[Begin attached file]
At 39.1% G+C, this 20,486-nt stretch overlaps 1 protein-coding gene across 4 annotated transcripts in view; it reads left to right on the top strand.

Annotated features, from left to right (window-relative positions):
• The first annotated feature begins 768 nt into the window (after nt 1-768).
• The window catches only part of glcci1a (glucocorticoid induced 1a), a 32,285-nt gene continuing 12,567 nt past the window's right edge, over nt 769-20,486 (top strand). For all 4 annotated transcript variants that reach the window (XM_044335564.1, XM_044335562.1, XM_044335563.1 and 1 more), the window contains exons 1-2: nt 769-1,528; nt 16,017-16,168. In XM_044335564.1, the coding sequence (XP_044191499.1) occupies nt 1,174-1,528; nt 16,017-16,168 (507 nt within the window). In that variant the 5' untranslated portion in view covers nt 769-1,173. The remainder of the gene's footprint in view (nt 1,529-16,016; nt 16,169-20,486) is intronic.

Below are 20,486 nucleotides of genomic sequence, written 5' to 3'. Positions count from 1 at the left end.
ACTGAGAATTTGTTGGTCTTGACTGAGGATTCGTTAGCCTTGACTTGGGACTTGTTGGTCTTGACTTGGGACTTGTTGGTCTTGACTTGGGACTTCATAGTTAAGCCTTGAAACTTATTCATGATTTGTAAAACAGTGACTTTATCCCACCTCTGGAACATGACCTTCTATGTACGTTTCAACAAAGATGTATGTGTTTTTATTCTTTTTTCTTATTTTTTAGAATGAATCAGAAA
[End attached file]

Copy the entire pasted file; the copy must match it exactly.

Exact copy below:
At 39.1% G+C, this 20,486-nt stretch overlaps 1 protein-coding gene across 4 annotated transcripts in view; it reads left to right on the top strand.

Annotated features, from left to right (window-relative positions):
• The first annotated feature begins 768 nt into the window (after nt 1-768).
• The window catches only part of glcci1a (glucocorticoid induced 1a), a 32,285-nt gene continuing 12,567 nt past the window's right edge, over nt 769-20,486 (top strand). For all 4 annotated transcript variants that reach the window (XM_044335564.1, XM_044335562.1, XM_044335563.1 and 1 more), the window contains exons 1-2: nt 769-1,528; nt 16,017-16,168. In XM_044335564.1, the coding sequence (XP_044191499.1) occupies nt 1,174-1,528; nt 16,017-16,168 (507 nt within the window). In that variant the 5' untranslated portion in view covers nt 769-1,173. The remainder of the gene's footprint in view (nt 1,529-16,016; nt 16,169-20,486) is intronic.

Below are 20,486 nucleotides of genomic sequence, written 5' to 3'. Positions count from 1 at the left end.
ACTGAGAATTTGTTGGTCTTGACTGAGGATTCGTTAGCCTTGACTTGGGACTTGTTGGTCTTGACTTGGGACTTGTTGGTCTTGACTTGGGACTTCATAGTTAAGCCTTGAAACTTATTCATGATTTGTAAAACAGTGACTTTATCCCACCTCTGGAACATGACCTTCTATGTACGTTTCAACAAAGATGTATGTGTTTTTATTCTTTTTTCTTATTTTTTAGAATGAATCAGAAA